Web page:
FATF has recommended multiple due diligence enhancements over the existing comprehensive framework to these three members. These recommendations specifically cater to the lack of strategic deficiencies identified by FATF:
- Demonstrating an improved understanding of ML risks in key areas;
- Demonstrating that on-site/off site inspections are risk-based
- Ensuring that ML is investigated/prosecuted in line with risks;
- Demonstrating investigation of transnational ML cases with international cooperation;
- Managing seized assets to preserve the value of seized goods until confiscation.
- Demonstrating an increase in the freezing/seizing and confiscation of criminal proceeds, instrumentalities, and/or property of equivalent value; and
- Demonstrating enhanced use of financial intelligence in LEA investigations, and increasing operational analysis and disseminations by the Financial Intelligence Units (FIU).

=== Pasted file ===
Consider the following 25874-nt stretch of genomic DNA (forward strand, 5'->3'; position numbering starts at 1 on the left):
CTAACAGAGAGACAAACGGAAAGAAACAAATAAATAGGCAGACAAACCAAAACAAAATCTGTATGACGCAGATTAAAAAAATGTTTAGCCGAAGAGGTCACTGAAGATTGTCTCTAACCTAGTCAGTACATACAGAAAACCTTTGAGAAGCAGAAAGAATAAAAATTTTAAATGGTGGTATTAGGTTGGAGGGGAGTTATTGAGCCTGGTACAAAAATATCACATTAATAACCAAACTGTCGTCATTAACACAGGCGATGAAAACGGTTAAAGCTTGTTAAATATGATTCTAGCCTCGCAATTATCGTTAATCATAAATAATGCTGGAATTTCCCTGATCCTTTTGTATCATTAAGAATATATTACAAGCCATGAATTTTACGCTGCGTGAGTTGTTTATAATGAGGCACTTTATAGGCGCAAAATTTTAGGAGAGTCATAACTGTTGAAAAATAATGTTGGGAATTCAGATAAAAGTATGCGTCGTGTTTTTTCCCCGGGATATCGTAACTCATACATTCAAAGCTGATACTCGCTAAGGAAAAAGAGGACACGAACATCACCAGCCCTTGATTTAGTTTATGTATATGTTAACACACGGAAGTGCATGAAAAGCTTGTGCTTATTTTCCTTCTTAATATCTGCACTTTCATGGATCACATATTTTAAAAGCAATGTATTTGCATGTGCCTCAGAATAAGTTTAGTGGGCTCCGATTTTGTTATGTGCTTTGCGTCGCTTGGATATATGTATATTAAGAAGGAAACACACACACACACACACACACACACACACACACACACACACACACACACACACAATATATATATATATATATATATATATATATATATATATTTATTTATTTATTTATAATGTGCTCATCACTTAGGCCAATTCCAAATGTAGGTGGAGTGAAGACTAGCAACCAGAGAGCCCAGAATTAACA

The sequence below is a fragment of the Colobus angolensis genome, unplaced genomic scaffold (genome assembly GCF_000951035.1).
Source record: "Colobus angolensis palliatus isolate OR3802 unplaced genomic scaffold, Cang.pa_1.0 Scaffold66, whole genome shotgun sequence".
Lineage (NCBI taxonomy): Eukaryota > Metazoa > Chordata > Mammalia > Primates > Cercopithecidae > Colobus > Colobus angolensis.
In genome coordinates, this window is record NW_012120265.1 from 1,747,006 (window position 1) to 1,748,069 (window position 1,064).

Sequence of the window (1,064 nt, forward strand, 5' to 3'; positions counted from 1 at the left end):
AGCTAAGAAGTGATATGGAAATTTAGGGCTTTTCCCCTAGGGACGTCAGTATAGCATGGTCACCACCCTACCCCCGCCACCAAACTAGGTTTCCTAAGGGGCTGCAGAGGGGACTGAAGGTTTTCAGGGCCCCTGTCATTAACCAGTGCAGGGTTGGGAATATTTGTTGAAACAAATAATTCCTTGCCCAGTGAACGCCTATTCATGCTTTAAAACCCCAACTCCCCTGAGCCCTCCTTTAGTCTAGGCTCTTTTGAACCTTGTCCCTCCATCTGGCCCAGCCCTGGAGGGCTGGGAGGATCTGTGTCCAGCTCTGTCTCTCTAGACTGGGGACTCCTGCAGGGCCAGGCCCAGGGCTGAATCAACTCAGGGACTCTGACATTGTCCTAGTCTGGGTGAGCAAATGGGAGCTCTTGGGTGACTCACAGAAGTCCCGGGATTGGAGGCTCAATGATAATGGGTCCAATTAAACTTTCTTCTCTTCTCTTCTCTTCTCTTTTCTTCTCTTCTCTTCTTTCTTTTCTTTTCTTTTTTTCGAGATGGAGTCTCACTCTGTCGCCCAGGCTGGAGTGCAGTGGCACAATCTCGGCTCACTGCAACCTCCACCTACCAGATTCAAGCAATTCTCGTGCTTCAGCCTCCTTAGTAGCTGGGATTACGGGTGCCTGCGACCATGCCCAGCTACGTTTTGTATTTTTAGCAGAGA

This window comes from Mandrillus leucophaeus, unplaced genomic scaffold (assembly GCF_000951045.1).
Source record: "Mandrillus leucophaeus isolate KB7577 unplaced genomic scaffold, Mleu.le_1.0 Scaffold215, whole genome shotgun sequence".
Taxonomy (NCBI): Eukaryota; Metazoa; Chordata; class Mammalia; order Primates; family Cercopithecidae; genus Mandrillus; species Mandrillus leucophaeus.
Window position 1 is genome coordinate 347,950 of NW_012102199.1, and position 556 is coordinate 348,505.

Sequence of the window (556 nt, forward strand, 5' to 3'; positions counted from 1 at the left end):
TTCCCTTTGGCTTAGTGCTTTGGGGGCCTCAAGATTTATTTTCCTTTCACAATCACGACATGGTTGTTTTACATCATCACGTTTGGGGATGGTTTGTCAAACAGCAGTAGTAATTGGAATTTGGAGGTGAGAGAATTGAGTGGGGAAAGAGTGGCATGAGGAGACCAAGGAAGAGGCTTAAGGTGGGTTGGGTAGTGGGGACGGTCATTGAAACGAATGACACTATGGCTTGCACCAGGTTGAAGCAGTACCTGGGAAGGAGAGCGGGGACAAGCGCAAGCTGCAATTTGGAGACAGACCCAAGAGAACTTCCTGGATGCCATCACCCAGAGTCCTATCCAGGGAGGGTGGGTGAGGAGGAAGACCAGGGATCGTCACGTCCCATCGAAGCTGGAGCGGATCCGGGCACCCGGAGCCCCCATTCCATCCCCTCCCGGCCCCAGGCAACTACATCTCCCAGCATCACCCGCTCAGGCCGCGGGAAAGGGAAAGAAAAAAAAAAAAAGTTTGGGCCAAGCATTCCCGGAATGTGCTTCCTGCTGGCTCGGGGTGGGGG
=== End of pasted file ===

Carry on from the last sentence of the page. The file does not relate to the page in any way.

It is important to note that due to the COVID-19 pandemic, the FATF temporarily halted the review process for Iran and the Democratic People's Republic of Korea (DPRK) from February 2020. However, the FATF's call for countermeasures on these high-risk jurisdictions remains in effect.
Although the statement adopted on 21 February 2020 might not reflect the most recent status of Iran and DPRK's AML/CFT regimes, it underscores the ongoing importance of applying countermeasures and protecting the integrity of the global financial landscape.
Implications for the Crypto Industry
Enhanced AML/CFT Measures:
The scale of illicit use of crypto assets is significant, highlighting the importance of AML/CFT regulation and supervision, as well as law enforcement. Implementing international standards, particularly those issued by the Financial Action Task Force (FATF), should provide a solid basis for effective AML/CFT compliance. For more effective AML programs, crypto companies should consider AML/CFT solutions that include suspicious activity monitoring both on and off the blockchain, streamlined case management, and behavior-based risk management.